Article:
|An adult Queen Conch shell|
Many other gastropods have common names with conch in them. They are however not true conches, in the family Strombidae. One such example is the Horse Conch (Pleuroploca gigantea). The genus Strombus is made up of the true conches.
While most Strombid species are extinct, at least 65 species still exist. Of these, most are in the Indo-Pacific Oceans while six are in the greater Caribbean region. Living true conch species include the Queen Conch, Strombus gigas, and the West Indian Fighting Conch (Strombus pugilis).
Many conch, such as the Queen Conch, are found among beds of sea grass in warm tropical waters.
Conches have long eye stalks, a long and narrow aperture, and a siphonal canal with an indentation near the anterior end. This indentation is called a stromboid notch. They also have a foot ending in a pointed, sickle-shaped, horny operculum. They grow a flared lip on their shells upon reaching sexual maturity.
Conches have a characteristic leaping motion, using their pointed, sickle-shaped, horny operculum to propel themselves forward. They lay eggs in long, gelatinous strands.
The animal inside the shell is eaten, either raw, as in salads, or cooked, as in fritters, chowders, gumbos, and burgers. In East Asian cuisines, the meat is often cut into thin slices and then steamed or stir-fried. Conch meat is also often confused with Scungilli, which is more accurately whelk meat.
Conch shells are sometimes used as decoration, as decorative planters, and in cameo making. As with other mollusk shells, they are ground up into an ingredient in porcelain. In classic Mayan art, conches are shown being utilized in many ways including as paint and ink holders for elite scribes, as bugle or trumpet, and as hand weapons (held by combatants by inserting their hands in the aperture).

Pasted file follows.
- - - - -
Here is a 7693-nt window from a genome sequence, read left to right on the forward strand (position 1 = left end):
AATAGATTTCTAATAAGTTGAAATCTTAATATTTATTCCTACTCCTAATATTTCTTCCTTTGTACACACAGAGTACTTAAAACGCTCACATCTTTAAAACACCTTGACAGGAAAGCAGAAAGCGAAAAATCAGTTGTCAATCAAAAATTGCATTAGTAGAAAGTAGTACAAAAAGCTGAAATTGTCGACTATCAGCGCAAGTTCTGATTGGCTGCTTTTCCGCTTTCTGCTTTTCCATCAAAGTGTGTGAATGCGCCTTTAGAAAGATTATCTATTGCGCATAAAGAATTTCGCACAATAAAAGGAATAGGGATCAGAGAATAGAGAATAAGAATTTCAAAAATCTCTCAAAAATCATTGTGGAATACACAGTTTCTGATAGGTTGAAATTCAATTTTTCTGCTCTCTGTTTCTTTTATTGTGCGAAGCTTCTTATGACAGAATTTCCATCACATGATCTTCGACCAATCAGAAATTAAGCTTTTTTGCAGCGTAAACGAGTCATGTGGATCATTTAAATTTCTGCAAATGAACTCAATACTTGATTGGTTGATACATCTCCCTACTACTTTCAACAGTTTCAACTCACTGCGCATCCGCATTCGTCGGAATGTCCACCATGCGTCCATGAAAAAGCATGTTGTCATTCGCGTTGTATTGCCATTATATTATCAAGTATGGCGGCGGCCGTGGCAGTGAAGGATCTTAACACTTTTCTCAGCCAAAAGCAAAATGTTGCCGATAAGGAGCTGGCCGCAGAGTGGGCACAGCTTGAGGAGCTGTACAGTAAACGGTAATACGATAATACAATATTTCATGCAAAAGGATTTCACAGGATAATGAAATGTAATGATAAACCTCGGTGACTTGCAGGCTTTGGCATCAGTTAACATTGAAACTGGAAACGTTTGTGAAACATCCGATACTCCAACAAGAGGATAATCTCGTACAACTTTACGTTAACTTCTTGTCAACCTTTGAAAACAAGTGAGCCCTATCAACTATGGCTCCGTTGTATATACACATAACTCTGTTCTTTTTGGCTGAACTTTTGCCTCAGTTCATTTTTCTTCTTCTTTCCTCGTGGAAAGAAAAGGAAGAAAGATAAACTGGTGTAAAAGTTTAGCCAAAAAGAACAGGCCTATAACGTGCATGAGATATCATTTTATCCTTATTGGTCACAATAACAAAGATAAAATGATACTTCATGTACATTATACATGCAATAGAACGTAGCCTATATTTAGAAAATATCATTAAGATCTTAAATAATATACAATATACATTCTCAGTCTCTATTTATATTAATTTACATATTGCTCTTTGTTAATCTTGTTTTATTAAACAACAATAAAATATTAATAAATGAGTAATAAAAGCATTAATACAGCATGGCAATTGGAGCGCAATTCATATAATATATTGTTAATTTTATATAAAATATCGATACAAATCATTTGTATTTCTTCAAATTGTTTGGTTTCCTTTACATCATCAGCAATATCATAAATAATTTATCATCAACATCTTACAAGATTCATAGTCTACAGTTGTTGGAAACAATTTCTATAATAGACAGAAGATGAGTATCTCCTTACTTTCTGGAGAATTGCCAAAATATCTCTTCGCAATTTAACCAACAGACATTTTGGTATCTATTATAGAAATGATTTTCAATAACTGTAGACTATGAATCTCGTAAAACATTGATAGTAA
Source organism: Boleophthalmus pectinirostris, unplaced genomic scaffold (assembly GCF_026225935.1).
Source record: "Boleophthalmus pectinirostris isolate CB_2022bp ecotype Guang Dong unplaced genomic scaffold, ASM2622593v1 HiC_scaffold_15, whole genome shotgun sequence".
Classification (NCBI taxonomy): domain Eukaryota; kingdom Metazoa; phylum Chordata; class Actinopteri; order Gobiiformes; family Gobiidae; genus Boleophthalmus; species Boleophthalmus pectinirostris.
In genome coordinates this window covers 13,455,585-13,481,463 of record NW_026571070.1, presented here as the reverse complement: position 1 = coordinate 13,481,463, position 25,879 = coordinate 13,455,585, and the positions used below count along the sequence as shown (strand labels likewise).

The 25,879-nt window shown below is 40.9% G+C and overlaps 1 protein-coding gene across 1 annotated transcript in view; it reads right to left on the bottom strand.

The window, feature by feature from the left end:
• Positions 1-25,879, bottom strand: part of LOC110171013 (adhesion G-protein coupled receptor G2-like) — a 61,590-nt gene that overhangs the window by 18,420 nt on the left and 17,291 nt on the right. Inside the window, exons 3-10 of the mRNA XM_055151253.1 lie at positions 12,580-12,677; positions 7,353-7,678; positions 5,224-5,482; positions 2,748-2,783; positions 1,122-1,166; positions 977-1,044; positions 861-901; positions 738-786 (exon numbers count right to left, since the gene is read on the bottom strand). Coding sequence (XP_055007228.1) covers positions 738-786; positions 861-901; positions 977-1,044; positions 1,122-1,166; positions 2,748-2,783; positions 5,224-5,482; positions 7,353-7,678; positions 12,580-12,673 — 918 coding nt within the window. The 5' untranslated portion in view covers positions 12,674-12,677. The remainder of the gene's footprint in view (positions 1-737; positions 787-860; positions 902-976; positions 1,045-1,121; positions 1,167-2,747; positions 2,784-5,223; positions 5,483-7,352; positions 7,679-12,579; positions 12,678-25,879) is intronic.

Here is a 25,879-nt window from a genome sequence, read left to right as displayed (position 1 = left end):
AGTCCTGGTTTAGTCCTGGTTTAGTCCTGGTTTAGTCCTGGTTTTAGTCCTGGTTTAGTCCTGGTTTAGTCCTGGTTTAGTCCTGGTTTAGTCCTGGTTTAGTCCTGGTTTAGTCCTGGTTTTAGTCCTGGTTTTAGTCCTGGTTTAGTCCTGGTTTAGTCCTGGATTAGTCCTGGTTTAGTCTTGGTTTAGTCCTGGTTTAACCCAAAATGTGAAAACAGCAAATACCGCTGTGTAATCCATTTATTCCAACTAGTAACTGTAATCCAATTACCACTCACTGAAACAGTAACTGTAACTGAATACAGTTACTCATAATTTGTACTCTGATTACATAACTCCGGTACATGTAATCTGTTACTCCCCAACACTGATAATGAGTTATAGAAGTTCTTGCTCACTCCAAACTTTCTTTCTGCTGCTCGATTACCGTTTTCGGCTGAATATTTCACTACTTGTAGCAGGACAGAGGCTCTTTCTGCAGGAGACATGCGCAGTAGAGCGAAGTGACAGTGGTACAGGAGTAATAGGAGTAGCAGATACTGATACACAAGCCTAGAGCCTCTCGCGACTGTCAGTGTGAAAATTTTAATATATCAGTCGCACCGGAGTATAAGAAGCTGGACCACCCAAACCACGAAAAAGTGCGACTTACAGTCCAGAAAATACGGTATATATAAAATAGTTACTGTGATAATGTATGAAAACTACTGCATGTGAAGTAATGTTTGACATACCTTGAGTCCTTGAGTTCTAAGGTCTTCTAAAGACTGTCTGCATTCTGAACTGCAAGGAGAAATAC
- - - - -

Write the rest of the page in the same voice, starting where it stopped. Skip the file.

In some countries, cleaned Queen Conch (Strombus gigas) shells or polished fragments are sold, mainly to tourists, as souvenirs or in jewelry. Without a permit however, export is a breach of CITES regulations and may lead to arrest . This is most likely to occur on return to the tourist's home country while clearing customs. In the UK conch shells are the 9th most seized import. 
Conch shells are occasionally used as a building material, either in place of bricks or as bulk for landfill.
It is also believed to be used as a weapon by the earliest Caribbean natives.[source?]
Playing the conch shellEdit
Conch shells are sometimes made into crude bugles by removing the small tip of the shell to form a mouthpiece. Such instruments are used in the Pacific Islands as well as in many parts of Asia. While lacking the range capabilities and tonal quality of brass instruments, the conch shell is still an interesting instrument to play. As it has no mouthpiece or valves, the embouchure in shell playing is critical. Most shells will only naturally play one note, but with pitch manipulations, multiple sounds can be achieved. The insertion of the hand and the placement of the fingers will also change the pitch of the shell. The conch shell is said to be the musical instrument of mermaids and mermen. Steve Turre is the leading innovator of the shell. It is sometimes found in classical works, such as the symphony piece "La Noche de Los Mayas", or "Night of the Mayas", which was premiered in 1939 with Jacob Watkins on percussion and conch.
The conch shell is a major Hindu article of prayer, used as a trumpeting announcement of all sorts. The God of Preservation, Vishnu, is said to hold a special conch, Panchajanya, that represents life as it has come out of life-giving waters. In the story of Dhruva the divine conch plays a special part. The warriors of ancient India would blow conch shells to announce battle, such as is famously represented in the beginning of the war of Kurukshetra in the Mahabharata, the famous Hindu epic. The conch shell is a deep part of Hindu symbolic and religious tradition. To this very day, many Hindus use the conch as a part of their religious practices, blowing it during worship at specific points, accompanied by ceremonial bells.
See also: Krishna
William Golding's Lord of the Flies features frequent references to "The Conch". In the novel, a conch shell is blown to call the other boys together. It is held by whoever is speaking at meetings, symbolically representing democracy and order. When Roger, Jack's lieutenant, smashes the shell, it is a sign that civilized order has collapsed and Jack's domination has begun.
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